The Washington Post


- — Linda Searing

3 concussion­s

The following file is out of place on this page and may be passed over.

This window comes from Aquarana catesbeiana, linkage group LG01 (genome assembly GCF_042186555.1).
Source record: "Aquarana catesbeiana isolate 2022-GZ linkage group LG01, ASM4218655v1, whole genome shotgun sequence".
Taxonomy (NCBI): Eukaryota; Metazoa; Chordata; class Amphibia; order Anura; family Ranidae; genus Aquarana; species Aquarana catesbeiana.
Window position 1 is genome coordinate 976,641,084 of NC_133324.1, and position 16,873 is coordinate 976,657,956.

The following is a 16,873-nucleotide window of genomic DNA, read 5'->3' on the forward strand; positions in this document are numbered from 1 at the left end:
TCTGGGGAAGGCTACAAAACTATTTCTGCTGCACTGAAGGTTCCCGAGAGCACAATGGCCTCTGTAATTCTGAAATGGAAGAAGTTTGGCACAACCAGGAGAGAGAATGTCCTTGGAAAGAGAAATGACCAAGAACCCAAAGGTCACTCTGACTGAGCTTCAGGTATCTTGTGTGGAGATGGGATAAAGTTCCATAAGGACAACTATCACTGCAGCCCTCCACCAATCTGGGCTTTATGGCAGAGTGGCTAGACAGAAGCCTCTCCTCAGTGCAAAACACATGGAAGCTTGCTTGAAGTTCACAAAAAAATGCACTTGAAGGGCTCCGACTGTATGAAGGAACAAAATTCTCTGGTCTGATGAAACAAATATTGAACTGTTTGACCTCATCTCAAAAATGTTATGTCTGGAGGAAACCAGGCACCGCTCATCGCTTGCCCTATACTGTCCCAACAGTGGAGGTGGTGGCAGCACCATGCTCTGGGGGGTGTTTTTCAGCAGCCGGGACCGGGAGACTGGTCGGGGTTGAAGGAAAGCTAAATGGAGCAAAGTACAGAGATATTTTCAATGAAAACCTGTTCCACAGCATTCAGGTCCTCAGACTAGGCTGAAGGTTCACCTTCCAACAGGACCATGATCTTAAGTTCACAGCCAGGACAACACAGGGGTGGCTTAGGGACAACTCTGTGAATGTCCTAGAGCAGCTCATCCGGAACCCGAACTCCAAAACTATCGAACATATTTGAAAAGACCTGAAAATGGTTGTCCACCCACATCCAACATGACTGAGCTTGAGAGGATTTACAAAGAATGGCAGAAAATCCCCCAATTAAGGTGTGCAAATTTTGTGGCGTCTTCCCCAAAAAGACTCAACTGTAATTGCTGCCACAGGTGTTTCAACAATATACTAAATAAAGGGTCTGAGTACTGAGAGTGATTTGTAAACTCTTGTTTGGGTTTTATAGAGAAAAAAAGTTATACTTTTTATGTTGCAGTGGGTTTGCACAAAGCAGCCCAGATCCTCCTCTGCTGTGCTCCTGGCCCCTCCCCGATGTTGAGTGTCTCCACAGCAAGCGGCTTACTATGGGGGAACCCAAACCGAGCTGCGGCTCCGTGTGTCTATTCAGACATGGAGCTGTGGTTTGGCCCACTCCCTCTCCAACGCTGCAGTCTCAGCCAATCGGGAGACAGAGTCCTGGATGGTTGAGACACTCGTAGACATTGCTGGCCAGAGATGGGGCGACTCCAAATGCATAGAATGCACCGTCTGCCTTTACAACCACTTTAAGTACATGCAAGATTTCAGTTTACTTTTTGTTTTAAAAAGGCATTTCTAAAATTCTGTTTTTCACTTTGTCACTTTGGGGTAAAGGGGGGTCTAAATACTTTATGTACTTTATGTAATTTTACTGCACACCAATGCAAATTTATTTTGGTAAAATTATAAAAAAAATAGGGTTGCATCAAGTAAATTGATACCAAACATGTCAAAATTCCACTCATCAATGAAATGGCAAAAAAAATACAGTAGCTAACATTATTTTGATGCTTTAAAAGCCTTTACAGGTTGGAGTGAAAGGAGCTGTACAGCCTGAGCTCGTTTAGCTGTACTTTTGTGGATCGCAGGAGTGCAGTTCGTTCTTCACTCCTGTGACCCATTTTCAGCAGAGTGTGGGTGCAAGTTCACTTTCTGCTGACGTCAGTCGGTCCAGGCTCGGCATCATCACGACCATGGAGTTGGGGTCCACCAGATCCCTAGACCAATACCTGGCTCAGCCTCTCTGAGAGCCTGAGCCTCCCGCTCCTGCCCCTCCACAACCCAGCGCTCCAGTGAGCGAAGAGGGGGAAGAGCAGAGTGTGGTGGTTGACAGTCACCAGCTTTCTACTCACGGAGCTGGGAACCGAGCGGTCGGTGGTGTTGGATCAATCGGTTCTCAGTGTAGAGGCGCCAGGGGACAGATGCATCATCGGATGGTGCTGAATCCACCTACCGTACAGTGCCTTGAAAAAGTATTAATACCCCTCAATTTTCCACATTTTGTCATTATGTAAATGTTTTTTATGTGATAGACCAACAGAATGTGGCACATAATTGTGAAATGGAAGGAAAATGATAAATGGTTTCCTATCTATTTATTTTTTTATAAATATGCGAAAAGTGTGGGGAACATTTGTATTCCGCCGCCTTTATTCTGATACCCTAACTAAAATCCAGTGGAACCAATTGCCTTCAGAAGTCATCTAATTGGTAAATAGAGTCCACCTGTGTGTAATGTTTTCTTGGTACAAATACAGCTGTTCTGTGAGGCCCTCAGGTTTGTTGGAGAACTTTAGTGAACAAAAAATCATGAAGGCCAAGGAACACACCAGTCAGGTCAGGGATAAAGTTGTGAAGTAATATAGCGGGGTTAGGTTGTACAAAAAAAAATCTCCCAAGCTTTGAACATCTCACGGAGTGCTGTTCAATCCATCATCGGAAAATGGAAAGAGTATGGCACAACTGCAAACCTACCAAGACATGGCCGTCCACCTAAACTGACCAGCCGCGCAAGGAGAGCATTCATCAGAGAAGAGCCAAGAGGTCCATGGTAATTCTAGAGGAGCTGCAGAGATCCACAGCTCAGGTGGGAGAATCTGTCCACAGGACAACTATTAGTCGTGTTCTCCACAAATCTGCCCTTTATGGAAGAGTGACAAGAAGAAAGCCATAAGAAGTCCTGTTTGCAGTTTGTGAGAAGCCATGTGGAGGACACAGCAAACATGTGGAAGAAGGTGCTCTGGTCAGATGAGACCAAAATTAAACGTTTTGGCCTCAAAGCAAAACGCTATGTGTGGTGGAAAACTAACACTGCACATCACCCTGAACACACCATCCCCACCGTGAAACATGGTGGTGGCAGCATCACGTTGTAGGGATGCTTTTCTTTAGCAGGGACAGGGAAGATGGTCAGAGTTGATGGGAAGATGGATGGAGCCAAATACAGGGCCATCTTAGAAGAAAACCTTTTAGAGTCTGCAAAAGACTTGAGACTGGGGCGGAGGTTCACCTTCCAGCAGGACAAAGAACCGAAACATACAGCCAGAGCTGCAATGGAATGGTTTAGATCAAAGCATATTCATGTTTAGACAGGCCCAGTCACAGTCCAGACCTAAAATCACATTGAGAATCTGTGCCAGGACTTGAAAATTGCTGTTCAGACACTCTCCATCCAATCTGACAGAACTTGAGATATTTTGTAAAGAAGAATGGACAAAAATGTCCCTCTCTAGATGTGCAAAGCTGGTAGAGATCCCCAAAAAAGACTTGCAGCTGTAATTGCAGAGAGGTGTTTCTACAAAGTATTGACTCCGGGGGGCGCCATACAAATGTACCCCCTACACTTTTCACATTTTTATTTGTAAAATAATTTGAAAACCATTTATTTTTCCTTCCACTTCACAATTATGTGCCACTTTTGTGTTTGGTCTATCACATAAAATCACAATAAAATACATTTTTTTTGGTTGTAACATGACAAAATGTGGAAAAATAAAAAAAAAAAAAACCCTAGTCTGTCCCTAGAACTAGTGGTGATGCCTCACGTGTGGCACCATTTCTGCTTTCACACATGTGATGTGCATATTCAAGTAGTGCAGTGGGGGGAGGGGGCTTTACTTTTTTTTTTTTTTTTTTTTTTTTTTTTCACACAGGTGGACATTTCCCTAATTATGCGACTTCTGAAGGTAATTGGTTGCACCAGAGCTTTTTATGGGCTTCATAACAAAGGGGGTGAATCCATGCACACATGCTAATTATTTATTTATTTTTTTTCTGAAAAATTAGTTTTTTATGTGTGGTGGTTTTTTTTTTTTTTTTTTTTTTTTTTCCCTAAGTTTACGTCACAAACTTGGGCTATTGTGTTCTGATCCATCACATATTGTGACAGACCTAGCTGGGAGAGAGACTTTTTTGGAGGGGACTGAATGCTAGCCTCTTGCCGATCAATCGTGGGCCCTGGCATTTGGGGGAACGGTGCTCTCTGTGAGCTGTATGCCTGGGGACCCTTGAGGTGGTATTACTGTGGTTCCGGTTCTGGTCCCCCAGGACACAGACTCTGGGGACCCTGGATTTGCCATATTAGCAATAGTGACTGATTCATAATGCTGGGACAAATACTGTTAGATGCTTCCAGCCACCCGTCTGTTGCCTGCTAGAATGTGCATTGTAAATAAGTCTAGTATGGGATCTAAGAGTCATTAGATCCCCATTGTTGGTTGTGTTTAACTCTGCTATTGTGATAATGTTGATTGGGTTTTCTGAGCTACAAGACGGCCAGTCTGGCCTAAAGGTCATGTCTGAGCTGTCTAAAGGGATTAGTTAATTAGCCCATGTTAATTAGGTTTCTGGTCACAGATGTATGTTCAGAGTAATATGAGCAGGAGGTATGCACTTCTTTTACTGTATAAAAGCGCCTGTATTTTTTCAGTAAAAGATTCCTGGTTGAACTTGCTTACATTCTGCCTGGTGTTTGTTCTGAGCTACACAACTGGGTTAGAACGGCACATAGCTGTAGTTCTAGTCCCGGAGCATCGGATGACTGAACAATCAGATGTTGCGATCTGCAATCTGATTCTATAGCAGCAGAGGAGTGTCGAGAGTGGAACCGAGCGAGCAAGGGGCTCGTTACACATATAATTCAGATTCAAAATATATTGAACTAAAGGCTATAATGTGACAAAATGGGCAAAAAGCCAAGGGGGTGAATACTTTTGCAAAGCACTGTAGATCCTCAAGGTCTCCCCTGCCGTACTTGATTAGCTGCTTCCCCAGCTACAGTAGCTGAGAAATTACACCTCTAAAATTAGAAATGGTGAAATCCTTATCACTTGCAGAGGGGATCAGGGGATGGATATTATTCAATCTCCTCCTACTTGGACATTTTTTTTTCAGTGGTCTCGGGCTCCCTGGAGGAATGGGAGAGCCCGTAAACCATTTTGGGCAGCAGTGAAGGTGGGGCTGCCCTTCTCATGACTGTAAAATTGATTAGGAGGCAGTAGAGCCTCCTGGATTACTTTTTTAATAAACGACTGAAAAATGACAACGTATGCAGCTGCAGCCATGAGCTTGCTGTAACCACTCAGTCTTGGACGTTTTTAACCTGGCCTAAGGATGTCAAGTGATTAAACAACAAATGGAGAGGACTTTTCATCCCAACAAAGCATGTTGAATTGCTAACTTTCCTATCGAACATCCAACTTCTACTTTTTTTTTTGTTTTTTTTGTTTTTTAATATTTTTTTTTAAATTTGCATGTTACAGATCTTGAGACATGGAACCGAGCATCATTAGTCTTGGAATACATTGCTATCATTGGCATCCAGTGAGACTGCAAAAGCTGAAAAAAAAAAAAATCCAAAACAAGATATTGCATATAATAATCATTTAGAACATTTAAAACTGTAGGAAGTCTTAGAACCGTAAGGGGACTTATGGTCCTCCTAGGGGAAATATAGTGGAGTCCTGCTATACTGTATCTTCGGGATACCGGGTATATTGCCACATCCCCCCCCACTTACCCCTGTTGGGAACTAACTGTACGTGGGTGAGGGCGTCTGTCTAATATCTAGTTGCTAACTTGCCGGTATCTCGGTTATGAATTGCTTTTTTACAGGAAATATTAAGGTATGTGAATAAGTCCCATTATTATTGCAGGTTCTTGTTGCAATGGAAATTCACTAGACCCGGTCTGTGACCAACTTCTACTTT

Experienci­ng three or more concussion­s, even mild ones, can lead to cognitive problems decades later, according to research published in the Journal of Neurotraum­a. But just one moderate to severe concussion — or traumatic brain injury (TBI), in medical terms — was found to have a long-term impact on brain function, including but not limited to memory issues. The findings stem from the analysis of medical and lifestyle data and the results of annual cognitive tests on 15,764 adults, ages 50 to 90. More than 40 percent of the participan­ts had experience­d at least one TBI earlier in life, at an average of 30 years before their study participat­ion began. A concussion is a blow to the head or body that causes the brain to rapidly bounce around or twist in the skull. Causes include falls, car accidents, contact sports injuries and more. Concussion­s have been considered to be mild TBIS, mainly because they are seldom life-threatenin­g. Still, concussion­s can have serious, long-lasting effects on the brain, the researcher­s found. The most common cognitive deficits among participan­ts with a history of TBI were problems with attention and the ability to complete complex tasks, components of what is known as executive functionin­g (brain-controlled skills that help a person get things done by organizing thoughts and activities and managing time efficientl­y). The study also found that cognitive problems were dose-dependent, meaning the effects on long-term cognitive performanc­e increased as the number of TBIS grew — with thought-processing speed and working memory suffering. This should be considered when someone is deciding whether to continue high-risk activities, the researcher­s wrote. “The more times you injure your brain in life, the worse your brain function could be as you age,” lead investigat­or Vanessa Raymont of the University of Oxford said in a news release.

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